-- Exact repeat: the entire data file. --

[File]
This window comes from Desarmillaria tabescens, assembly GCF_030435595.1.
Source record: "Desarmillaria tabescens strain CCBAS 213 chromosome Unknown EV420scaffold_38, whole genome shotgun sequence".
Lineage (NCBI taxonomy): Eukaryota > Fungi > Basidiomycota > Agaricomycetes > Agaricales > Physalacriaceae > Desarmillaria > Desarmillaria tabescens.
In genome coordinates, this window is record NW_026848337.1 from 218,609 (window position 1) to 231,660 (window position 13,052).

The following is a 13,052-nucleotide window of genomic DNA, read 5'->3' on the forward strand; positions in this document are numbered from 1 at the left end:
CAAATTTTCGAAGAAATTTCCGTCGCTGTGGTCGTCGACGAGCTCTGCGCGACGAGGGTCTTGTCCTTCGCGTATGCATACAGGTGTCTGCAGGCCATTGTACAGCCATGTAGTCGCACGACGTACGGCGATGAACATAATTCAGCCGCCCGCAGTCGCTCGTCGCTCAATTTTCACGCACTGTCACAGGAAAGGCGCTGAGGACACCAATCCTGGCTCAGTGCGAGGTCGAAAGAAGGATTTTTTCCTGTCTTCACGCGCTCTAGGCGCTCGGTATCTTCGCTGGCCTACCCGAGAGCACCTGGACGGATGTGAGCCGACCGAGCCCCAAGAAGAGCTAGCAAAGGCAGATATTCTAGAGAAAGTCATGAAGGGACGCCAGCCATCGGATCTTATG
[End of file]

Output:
This window comes from Desarmillaria tabescens, assembly GCF_030435595.1.
Source record: "Desarmillaria tabescens strain CCBAS 213 chromosome Unknown EV420scaffold_38, whole genome shotgun sequence".
Lineage (NCBI taxonomy): Eukaryota > Fungi > Basidiomycota > Agaricomycetes > Agaricales > Physalacriaceae > Desarmillaria > Desarmillaria tabescens.
In genome coordinates, this window is record NW_026848337.1 from 218,609 (window position 1) to 231,660 (window position 13,052).

The following is a 13,052-nucleotide window of genomic DNA, read 5'->3' on the forward strand; positions in this document are numbered from 1 at the left end:
CAAATTTTCGAAGAAATTTCCGTCGCTGTGGTCGTCGACGAGCTCTGCGCGACGAGGGTCTTGTCCTTCGCGTATGCATACAGGTGTCTGCAGGCCATTGTACAGCCATGTAGTCGCACGACGTACGGCGATGAACATAATTCAGCCGCCCGCAGTCGCTCGTCGCTCAATTTTCACGCACTGTCACAGGAAAGGCGCTGAGGACACCAATCCTGGCTCAGTGCGAGGTCGAAAGAAGGATTTTTTCCTGTCTTCACGCGCTCTAGGCGCTCGGTATCTTCGCTGGCCTACCCGAGAGCACCTGGACGGATGTGAGCCGACCGAGCCCCAAGAAGAGCTAGCAAAGGCAGATATTCTAGAGAAAGTCATGAAGGGACGCCAGCCATCGGATCTTATG